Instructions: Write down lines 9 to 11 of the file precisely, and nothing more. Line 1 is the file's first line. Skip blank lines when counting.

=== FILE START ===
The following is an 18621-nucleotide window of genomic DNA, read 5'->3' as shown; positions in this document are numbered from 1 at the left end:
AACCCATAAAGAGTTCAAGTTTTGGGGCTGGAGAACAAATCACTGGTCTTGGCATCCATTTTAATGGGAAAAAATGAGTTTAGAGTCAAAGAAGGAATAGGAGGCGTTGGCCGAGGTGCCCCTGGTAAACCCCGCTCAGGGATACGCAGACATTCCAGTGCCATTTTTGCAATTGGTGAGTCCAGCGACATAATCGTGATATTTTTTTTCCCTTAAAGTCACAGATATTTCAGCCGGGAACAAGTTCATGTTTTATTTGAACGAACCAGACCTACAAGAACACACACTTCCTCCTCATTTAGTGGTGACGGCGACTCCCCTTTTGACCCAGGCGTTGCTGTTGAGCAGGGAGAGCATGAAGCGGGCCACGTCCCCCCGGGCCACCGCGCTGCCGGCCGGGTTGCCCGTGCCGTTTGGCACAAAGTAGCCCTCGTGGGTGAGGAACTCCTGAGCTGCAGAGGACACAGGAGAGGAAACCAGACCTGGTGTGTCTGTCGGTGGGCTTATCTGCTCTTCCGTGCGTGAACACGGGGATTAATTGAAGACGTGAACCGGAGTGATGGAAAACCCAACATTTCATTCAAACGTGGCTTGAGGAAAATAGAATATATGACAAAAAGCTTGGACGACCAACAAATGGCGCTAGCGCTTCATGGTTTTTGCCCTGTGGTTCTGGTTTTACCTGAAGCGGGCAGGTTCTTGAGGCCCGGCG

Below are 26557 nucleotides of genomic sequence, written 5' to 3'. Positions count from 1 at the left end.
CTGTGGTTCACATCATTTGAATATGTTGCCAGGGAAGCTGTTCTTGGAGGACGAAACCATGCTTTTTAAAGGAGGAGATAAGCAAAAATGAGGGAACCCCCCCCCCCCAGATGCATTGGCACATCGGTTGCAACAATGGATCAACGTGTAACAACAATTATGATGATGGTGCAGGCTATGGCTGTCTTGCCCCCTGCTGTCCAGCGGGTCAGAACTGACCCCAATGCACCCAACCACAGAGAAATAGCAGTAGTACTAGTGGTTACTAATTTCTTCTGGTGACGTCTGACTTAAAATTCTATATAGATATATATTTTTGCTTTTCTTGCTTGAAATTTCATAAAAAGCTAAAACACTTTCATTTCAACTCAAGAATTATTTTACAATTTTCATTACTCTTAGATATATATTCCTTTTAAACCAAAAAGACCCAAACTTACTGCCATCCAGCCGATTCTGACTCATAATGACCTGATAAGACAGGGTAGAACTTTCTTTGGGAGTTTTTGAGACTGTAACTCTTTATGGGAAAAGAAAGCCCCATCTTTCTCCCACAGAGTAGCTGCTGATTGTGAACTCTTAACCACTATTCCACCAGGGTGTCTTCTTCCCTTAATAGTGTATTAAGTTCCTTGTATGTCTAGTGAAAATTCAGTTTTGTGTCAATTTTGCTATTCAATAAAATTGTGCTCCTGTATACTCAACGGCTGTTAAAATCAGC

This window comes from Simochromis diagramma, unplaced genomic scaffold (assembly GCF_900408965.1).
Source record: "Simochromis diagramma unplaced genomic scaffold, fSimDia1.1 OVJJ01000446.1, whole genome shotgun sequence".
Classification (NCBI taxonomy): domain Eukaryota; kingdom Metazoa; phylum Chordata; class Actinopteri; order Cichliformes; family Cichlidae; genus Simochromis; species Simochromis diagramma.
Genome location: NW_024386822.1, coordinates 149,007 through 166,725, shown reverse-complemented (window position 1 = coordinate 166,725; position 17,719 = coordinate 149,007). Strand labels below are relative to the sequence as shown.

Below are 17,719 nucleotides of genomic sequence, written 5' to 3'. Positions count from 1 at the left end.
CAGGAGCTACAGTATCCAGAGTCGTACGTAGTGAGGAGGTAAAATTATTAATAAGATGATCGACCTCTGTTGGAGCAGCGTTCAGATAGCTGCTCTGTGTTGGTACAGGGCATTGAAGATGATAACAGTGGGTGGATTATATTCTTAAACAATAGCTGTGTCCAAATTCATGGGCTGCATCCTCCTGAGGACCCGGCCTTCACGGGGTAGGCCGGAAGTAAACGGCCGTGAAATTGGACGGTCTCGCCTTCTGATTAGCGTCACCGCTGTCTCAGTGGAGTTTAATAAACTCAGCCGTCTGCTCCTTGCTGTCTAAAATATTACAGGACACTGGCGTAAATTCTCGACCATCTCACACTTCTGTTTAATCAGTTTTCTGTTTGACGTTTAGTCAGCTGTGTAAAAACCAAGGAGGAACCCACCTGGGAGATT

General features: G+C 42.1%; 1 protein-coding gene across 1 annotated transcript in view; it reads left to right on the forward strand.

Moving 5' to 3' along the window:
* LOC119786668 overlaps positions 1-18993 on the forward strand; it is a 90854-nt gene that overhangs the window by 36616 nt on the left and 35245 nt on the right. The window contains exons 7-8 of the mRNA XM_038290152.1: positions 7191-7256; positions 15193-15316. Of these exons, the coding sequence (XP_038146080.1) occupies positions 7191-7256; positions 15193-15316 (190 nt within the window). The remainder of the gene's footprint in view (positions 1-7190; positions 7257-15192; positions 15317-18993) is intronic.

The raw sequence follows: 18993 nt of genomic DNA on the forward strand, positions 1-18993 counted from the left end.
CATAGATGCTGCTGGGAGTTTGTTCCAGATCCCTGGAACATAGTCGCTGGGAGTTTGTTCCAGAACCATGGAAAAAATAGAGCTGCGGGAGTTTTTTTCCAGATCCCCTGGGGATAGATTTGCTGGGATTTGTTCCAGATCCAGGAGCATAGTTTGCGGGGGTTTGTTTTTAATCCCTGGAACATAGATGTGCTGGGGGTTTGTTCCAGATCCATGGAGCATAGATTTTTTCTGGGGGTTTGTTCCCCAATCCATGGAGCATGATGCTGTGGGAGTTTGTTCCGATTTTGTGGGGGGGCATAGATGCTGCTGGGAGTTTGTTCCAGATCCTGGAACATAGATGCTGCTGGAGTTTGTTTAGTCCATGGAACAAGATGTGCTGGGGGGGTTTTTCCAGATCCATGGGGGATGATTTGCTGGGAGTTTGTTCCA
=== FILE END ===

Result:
Below are 17,719 nucleotides of genomic sequence, written 5' to 3'. Positions count from 1 at the left end.
CAGGAGCTACAGTATCCAGAGTCGTACGTAGTGAGGAGGTAAAATTATTAATAAGATGATCGACCTCTGTTGGAGCAGCGTTCAGATAGCTGCTCTGTGTTGGTACAGGGCATTGAAGATGATAACAGTGGGTGGATTATATTCTTAAACAATAGCTGTGTCCAAATTCATGGGCTGCATCCTCCTGAGGACCCGGCCTTCACGGGGTAGGCCGGAAGTAAACGGCCGTGAAATTGGACGGTCTCGCCTTCTGATTAGCGTCACCGCTGTCTCAGTGGAGTTTAATAAACTCAGCCGTCTGCTCCTTGCTGTCTAAAATATTACAGGACACTGGCGTAAATTCTCGACCATCTCACACTTCTGTTTAATCAGTTTTCTGTTTGACGTTTAGTCAGCTGTGTAAAAACCAAGGAGGAACCCACCTGGGAGATT

General features: G+C 42.1%; 1 protein-coding gene across 1 annotated transcript in view; it reads left to right on the forward strand.